This posting is being republished with hyperlinks.
The following is a further posting in a series of articles by David French, a patent attorney with 35 years experience, which will review issues of interest touching on the field of Cold Fusion.
Following the April 23, 2012 posting on ColdFusionNow one of the commentators observed as follows:
“The US Patent Office has become a grave yard for “Cold Fusion” applications. I wonder what would happen if the ‘powers that be’ anoint one particular LENR application. ………. Frankly, it is hard to believe all the LENR patents are failing to pass US Patent Office muster due to failure to prove that the device works as promised.”
There seems to be a widely held impression that the US Patent Office is refusing to granting patents relating to Cold Fusion devices. This is both true and not true. Here is the background.
There is actually a class in the US patent office classification system for inventions that relate to Cold Fusion. Here it is:
A review of these applications and patents will show that most do not all relate to Cold Fusion. Here are the results obtained by adding “Cold Fusion” as a search term:
Subclass 100 NUCLEAR FUSION
However “Cold Fusion” does not appear in any of the claims of the referenced patents. It does appear in the claims of 2 of the referenced applications:
The first, later application published in 2010, replaces the earlier application which was abandoned. Neither of these applications have been examined to the point of being allowed to issue as a patent.
Of the 27 issued patents containing the word “Cold Fusion” it is apparent even just from the titles that they do not necessarily relate to that field precisely. For example, the reference to:
United States Patent 6,024,935 issued to Randall Mills et al. on February 15, 2000 and entitled
“Lower-energy hydrogen methods and structures” only refers to “Cold Fusion” in the list of prior art documentation.
Leaving Class 376 for the moment to identify other patents, US patent 7,893,414 entitled ” Apparatus and method for absorption of incident gamma radiation and its conversion to outgoing radiation at less penetrating, lower energies and frequencies” issued to Lattice Energy LLC (Chicago, IL) on February 22, 2011 on an invention by Lewis G. Larsen of Chicago, IL and Allan Widom of Brighton, MA This patent is not classified as being directed to Cold Fusion technology. The abstract of this patent reads as follows:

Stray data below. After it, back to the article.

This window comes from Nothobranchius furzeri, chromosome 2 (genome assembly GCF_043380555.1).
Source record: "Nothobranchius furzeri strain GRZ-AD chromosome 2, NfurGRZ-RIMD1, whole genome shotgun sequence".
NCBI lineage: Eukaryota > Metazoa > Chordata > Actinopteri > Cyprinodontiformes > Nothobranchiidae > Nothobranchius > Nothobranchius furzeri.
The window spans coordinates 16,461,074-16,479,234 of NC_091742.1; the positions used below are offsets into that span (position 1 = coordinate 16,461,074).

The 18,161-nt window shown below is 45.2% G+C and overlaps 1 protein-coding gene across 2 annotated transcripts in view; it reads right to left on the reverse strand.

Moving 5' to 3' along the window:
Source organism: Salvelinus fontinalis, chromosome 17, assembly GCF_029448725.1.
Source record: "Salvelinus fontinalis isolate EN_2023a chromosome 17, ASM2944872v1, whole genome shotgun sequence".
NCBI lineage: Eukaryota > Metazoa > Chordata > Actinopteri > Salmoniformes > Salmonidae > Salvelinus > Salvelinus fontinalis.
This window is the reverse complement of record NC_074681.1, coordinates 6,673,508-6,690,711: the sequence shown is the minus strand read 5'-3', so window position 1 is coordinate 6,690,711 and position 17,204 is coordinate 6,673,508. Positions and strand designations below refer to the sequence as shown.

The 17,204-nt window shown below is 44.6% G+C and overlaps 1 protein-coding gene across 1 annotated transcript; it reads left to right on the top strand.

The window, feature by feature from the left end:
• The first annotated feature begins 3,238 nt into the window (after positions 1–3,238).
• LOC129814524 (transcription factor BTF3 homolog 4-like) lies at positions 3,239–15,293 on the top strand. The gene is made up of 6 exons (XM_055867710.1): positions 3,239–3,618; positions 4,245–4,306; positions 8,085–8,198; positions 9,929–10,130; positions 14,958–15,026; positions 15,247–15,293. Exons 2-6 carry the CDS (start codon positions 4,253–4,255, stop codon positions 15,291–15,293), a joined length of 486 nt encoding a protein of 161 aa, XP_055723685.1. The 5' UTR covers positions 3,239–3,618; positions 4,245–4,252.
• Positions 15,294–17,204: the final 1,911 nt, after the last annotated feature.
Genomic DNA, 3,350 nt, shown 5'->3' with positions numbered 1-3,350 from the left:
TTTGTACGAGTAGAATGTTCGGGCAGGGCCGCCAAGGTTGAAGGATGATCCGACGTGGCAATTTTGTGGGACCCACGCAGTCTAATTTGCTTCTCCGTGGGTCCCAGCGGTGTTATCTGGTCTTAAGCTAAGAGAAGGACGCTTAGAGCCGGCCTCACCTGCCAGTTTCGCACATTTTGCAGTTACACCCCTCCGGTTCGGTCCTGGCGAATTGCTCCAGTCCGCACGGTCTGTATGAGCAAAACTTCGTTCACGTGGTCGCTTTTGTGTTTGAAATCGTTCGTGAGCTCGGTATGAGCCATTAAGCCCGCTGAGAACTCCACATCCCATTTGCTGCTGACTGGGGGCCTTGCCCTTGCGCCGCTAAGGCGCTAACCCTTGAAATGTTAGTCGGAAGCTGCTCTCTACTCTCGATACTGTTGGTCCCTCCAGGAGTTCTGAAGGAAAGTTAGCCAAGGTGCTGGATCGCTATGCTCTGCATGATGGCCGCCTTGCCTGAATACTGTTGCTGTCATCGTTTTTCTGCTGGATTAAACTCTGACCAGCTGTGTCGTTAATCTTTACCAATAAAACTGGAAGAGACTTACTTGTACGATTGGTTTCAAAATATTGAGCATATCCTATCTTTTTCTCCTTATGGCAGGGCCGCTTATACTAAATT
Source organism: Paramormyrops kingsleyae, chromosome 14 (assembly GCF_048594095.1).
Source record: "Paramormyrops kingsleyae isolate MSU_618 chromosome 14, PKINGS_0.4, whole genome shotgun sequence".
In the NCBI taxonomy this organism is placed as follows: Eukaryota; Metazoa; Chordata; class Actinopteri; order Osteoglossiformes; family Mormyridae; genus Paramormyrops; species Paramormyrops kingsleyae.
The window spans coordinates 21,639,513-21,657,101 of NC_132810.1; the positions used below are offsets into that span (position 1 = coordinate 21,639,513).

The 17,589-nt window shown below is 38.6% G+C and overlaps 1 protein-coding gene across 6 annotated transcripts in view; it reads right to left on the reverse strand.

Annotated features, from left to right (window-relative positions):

Gamma radiation (22) is shielded by producing a region of heavy electrons (4) and receiving incident gamma radiation in such region. The heavy electrons absorb energy from the gamma radiation and re-radiate it as photons (38, 40) at a lower energy and frequency. The heavy electrons may be produced in surface plasmon polaritons. Multiple regions (6) of collectively oscillating protons or deuterons with associated heavy electrons may be provided. Nanoparticles of a target material on a metallic surface capable of supporting surface plasmons may be provided. The region of heavy electrons is associated with that metallic surface. The method induces a breakdown in a Born-Oppenheimer approximation Apparatus and method are described.
This patent was classified in US class 250 , subclass 515.1. US class 250 relates to “Radiant Energy”, and subclass 515.1 is defined as follows:
This subclass is indented under subclass 505.1. Subject matter comprising means to absorb radiant energy not elsewhere provided for.
Subclass 505.1 in turn is defined as follows: